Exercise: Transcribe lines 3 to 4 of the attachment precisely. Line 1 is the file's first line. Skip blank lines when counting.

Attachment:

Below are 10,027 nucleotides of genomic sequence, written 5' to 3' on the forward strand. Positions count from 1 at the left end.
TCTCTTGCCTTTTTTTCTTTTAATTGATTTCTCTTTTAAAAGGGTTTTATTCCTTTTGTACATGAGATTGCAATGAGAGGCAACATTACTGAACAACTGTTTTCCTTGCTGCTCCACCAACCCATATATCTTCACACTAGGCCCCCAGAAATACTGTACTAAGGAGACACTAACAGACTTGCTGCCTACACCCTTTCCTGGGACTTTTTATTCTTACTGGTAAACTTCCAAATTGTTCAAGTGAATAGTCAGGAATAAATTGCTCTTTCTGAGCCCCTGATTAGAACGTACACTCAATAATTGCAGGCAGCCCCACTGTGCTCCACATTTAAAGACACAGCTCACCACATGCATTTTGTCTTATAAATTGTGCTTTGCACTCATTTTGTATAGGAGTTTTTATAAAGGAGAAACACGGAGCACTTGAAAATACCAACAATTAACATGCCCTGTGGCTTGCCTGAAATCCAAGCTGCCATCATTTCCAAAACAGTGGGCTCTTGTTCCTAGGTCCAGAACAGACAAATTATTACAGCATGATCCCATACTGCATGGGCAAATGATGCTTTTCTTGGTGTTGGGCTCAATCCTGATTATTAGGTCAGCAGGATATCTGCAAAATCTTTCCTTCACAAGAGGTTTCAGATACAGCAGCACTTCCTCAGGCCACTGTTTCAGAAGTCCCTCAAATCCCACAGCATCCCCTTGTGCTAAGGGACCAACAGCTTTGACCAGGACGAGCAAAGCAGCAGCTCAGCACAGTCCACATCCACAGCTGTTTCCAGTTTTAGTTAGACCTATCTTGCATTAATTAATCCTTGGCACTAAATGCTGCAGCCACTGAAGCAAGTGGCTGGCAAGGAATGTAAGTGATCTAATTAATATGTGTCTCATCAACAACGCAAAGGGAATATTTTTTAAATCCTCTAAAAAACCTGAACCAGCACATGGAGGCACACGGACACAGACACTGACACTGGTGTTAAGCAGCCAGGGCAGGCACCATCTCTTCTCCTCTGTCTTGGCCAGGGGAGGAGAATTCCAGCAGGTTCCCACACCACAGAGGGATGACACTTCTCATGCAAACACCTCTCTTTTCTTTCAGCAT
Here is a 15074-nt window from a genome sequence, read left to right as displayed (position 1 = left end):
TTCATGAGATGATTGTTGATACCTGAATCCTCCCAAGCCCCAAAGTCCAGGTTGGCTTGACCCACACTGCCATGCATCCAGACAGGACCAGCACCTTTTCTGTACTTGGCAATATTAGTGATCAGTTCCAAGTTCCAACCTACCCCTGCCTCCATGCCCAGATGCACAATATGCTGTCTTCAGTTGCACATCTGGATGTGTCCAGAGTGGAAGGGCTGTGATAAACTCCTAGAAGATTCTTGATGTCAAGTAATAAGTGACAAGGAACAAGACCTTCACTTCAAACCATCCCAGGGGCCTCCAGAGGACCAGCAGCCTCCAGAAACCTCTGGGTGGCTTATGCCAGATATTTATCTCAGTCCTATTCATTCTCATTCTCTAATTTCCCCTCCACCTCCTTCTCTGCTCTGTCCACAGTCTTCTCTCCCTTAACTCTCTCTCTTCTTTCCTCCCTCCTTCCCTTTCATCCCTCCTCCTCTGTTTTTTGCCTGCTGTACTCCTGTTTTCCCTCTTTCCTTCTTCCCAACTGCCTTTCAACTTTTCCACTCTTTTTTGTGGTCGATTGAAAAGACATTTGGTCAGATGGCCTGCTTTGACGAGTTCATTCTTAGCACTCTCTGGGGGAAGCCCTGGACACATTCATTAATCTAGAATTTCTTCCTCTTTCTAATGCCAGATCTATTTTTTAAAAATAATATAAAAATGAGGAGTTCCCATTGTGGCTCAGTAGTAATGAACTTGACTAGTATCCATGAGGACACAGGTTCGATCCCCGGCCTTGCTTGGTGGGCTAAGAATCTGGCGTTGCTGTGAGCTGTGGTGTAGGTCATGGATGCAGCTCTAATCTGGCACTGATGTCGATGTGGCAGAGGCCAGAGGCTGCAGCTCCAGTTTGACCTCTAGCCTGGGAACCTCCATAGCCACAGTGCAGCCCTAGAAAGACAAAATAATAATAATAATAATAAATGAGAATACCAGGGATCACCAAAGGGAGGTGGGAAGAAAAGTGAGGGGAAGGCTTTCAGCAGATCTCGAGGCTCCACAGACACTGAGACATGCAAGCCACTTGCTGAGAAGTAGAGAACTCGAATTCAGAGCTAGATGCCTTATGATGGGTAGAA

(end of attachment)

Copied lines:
Here is a 15074-nt window from a genome sequence, read left to right as displayed (position 1 = left end):
TTCATGAGATGATTGTTGATACCTGAATCCTCCCAAGCCCCAAAGTCCAGGTTGGCTTGACCCACACTGCCATGCATCCAGACAGGACCAGCACCTTTTCTGTACTTGGCAATATTAGTGATCAGTTCCAAGTTCCAACCTACCCCTGCCTCCATGCCCAGATGCACAATATGCTGTCTTCAGTTGCACATCTGGATGTGTCCAGAGTGGAAGGGCTGTGATAAACTCCTAGAAGATTCTTGATGTCAAGTAATAAGTGACAAGGAACAAGACCTTCACTTCAAACCATCCCAGGGGCCTCCAGAGGACCAGCAGCCTCCAGAAACCTCTGGGTGGCTTATGCCAGATATTTATCTCAGTCCTATTCATTCTCATTCTCTAATTTCCCCTCCACCTCCTTCTCTGCTCTGTCCACAGTCTTCTCTCCCTTAACTCTCTCTCTTCTTTCCTCCCTCCTTCCCTTTCATCCCTCCTCCTCTGTTTTTTGCCTGCTGTACTCCTGTTTTCCCTCTTTCCTTCTTCCCAACTGCCTTTCAACTTTTCCACTCTTTTTTGTGGTCGATTGAAAAGACATTTGGTCAGATGGCCTGCTTTGACGAGTTCATTCTTAGCACTCTCTGGGGGAAGCCCTGGACACATTCATTAATCTAGAATTTCTTCCTCTTTCTAATGCCAGATCTATTTTTTAAAAATAATATAAAAATGAGGAGTTCCCATTGTGGCTCAGTAGTAATGAACTTGACTAGTATCCATGAGGACACAGGTTCGATCCCCGGCCTTGCTTGGTGGGCTAAGAATCTGGCGTTGCTGTGAGCTGTGGTGTAGGTCATGGATGCAGCTCTAATCTGGCACTGATGTCGATGTGGCAGAGGCCAGAGGCTGCAGCTCCAGTTTGACCTCTAGCCTGGGAACCTCCATAGCCACAGTGCAGCCCTAGAAAGACAAAATAATAATAATAATAATAAATGAGAATACCAGGGATCACCAAAGGGAGGTGGGAAGAAAAGTGAGGGGAAGGCTTTCAGCAGATCTCGAGGCTCCACAGACACTGAGACATGCAAGCCACTTGCTGAGAAGTAGAGAACTCGAATTCAGAGCTAGATGCCTTATGATGGGTAGAA